The University of London's School of Advanced Study is pleased to announce the publication of a policy document on museums and the globalisation of culture, arising from its 2009 London Debates workshop.
The report, coauthored by a select group of early-career researchers drawn from across Europe and North America, incorporates innovative research in the humanities and social sciences and presents the most important results of a three-day workshop held at the School of Advanced Study in May 2009. This report will be disseminated to stakeholders and policy-makers at local, regional, national and European level. The report is available online at http://www.sas.ac.uk/londondebates.html<https://owa.ncl.ac.uk/OWA/redir.aspx?C=27f6d489a6074de9ace1d78cd0210074&URL=http%3a%2f%2fwww.sas.ac.uk%2flondondebates.html> and print copies are available on request.
The London Debates 2009 report presents a series of recommendations for museums facing the myriad challenges and opportunities of globalisation. The report begins with an introductory essay by Sharon Macdonald, Professor of Social Anthropology at the University of Manchester. This is followed by summaries presented by the workshop participants of the five dichotomous relationships through which museums are seen to play a key role in the globalisation of culture: continuity/discontinuity; the local/the global; the unique/the universal; inclusion/exclusion; the material/the immaterial. The report concludes with a series of action points that summarise the main recommendations of the early-career researchers.
The School of Advanced Study's London Debates is a series of three-day discussion workshops at which a subject of broad concern in the humanities and social sciences is debated by a small group of invited senior academics and 15 outstanding early-career researchers, chosen by open competition. The 2009 workshop was opened by the Vice-Chancellor of the University, Sir Graeme Davies, and featured talks from leading figures in museology, including: Professor Sir Mark Walport, the Director of the Wellcome Trust; Dr Cilly Kugelmann, Program Director of the Jewish Museum in Berlin; Professor Sharon MacDonald, Professor of Social Anthropology at the University of Manchester; Lars Tharp, Director of the Foundling Museum; and Dr Paul Basu, Reader in Material Culture and Museum Studies at University College London. The next London Debates workshop, 13–15 May 2010, will be on the topic of 'How does Europe in the 21st century address the legacy of colonialism?'. Further information on the London Debates is available from the School website: http://www.sas.ac.uk/londondebates.html<https://owa.ncl.ac.uk/OWA/redir.aspx?C=27f6d489a6074de9ace1d78cd0210074&URL=http%3a%2f%2fwww.sas.ac.uk%2flondondebates.html>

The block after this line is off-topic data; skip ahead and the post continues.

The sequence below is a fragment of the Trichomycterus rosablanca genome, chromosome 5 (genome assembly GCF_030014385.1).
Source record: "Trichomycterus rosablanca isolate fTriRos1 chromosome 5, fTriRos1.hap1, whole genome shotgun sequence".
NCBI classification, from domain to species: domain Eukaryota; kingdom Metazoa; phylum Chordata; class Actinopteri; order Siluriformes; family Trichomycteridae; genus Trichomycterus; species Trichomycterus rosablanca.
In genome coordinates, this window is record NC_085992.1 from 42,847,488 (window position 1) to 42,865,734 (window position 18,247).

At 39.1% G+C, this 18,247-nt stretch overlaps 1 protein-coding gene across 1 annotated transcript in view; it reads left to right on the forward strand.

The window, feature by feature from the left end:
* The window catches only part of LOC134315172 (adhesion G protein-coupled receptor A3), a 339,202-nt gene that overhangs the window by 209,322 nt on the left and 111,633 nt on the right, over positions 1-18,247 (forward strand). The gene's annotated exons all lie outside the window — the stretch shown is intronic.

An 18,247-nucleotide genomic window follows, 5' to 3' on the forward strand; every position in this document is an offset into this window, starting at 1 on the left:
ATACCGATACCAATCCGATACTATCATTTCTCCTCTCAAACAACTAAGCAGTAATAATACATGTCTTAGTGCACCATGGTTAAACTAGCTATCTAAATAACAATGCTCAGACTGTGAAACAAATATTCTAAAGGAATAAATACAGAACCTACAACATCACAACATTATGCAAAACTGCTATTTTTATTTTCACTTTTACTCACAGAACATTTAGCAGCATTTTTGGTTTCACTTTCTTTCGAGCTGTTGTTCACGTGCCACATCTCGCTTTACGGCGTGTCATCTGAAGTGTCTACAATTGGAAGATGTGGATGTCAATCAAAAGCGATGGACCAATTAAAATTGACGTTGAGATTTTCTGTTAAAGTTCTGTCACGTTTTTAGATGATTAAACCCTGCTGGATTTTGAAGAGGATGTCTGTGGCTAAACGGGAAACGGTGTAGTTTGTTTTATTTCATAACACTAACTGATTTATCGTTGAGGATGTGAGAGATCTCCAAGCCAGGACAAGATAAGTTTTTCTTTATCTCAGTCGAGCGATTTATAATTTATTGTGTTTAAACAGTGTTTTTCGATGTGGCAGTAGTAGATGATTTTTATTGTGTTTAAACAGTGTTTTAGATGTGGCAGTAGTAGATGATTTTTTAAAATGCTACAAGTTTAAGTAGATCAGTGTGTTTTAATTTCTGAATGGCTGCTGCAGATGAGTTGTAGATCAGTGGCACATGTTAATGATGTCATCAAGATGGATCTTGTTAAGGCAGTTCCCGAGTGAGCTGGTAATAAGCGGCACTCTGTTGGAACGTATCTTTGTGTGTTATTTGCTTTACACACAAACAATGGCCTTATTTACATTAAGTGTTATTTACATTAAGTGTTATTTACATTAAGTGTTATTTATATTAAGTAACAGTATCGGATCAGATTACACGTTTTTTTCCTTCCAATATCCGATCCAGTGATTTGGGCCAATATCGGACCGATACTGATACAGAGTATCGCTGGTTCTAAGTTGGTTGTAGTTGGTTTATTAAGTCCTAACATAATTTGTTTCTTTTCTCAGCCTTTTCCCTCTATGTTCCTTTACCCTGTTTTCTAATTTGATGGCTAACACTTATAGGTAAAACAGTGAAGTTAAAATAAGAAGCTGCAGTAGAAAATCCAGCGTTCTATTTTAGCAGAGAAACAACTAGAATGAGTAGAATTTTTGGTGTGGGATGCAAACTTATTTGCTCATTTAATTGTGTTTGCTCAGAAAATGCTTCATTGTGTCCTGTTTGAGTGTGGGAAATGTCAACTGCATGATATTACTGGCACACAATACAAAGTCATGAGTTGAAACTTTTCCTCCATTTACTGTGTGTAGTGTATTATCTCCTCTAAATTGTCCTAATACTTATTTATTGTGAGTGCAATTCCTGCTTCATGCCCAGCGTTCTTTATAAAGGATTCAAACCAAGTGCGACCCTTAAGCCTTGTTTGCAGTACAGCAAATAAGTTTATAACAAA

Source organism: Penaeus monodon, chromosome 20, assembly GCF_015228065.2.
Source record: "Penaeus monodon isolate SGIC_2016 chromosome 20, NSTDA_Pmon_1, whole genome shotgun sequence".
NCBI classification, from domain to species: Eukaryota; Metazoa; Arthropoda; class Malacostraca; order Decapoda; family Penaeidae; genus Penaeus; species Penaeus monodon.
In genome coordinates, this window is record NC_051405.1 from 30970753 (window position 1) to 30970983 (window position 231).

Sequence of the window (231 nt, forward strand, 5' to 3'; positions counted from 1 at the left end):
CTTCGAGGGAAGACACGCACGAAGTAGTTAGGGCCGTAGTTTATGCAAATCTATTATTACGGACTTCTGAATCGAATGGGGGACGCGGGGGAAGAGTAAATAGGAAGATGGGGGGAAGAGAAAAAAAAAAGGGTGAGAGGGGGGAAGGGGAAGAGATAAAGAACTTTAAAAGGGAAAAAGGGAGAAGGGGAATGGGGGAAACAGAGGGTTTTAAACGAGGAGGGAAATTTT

Professor Naomi Segal, Director of the Institute of Germanic & Romance Studies at the School, was delighted to see the first of the London Debates, a series that she had devised, take off so well: "The event was a great success with an excellent atmosphere and a brand new network generated. The aim was to provide the opportunity for early-career researchers to meet one another, to have access to senior researchers, and to make a significant contribution to debate in an important cross-disciplinary area. It succeeded."
For more information, please contact Rosemary Lambeth at the School of Advanced Study, University of London on 020 7862 8695 / email@example.com<https://owa.ncl.ac.uk/OWA/redir.aspx?C=27f6d489a6074de9ace1d78cd0210074&URL=mailto%3arosemary.lambeth%40sas.ac.uk>
The School of Advanced Study at the University of London is a unique scholarly community in the heart of London. It brings together the specialised scholarship and resources of ten prestigious postgraduate research institutes to offer academic opportunities across a wide range of subject fields in the humanities and social sciences. The School is the only institution in the UK nationally funded to facilitate and promote research in the humanities and social sciences.